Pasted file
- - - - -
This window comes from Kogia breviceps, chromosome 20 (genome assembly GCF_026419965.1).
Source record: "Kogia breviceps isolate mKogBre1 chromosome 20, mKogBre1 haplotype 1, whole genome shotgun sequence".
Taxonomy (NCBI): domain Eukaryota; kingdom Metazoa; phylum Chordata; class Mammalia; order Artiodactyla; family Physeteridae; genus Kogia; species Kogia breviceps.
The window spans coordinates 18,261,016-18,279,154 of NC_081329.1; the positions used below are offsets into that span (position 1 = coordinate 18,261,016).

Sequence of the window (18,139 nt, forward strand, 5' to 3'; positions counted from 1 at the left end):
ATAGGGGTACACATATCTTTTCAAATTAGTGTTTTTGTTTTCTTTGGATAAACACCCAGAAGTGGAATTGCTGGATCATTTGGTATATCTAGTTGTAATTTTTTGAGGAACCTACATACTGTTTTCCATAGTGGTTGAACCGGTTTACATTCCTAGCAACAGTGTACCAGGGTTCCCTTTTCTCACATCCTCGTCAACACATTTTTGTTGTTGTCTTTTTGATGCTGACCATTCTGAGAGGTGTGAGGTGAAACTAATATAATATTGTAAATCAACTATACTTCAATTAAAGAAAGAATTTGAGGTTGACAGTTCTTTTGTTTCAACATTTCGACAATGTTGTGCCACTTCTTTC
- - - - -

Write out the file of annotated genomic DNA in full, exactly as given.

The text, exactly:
This window comes from Kogia breviceps, chromosome 20 (genome assembly GCF_026419965.1).
Source record: "Kogia breviceps isolate mKogBre1 chromosome 20, mKogBre1 haplotype 1, whole genome shotgun sequence".
Taxonomy (NCBI): domain Eukaryota; kingdom Metazoa; phylum Chordata; class Mammalia; order Artiodactyla; family Physeteridae; genus Kogia; species Kogia breviceps.
The window spans coordinates 18,261,016-18,279,154 of NC_081329.1; the positions used below are offsets into that span (position 1 = coordinate 18,261,016).

Sequence of the window (18,139 nt, forward strand, 5' to 3'; positions counted from 1 at the left end):
ATAGGGGTACACATATCTTTTCAAATTAGTGTTTTTGTTTTCTTTGGATAAACACCCAGAAGTGGAATTGCTGGATCATTTGGTATATCTAGTTGTAATTTTTTGAGGAACCTACATACTGTTTTCCATAGTGGTTGAACCGGTTTACATTCCTAGCAACAGTGTACCAGGGTTCCCTTTTCTCACATCCTCGTCAACACATTTTTGTTGTTGTCTTTTTGATGCTGACCATTCTGAGAGGTGTGAGGTGAAACTAATATAATATTGTAAATCAACTATACTTCAATTAAAGAAAGAATTTGAGGTTGACAGTTCTTTTGTTTCAACATTTCGACAATGTTGTGCCACTTCTTTC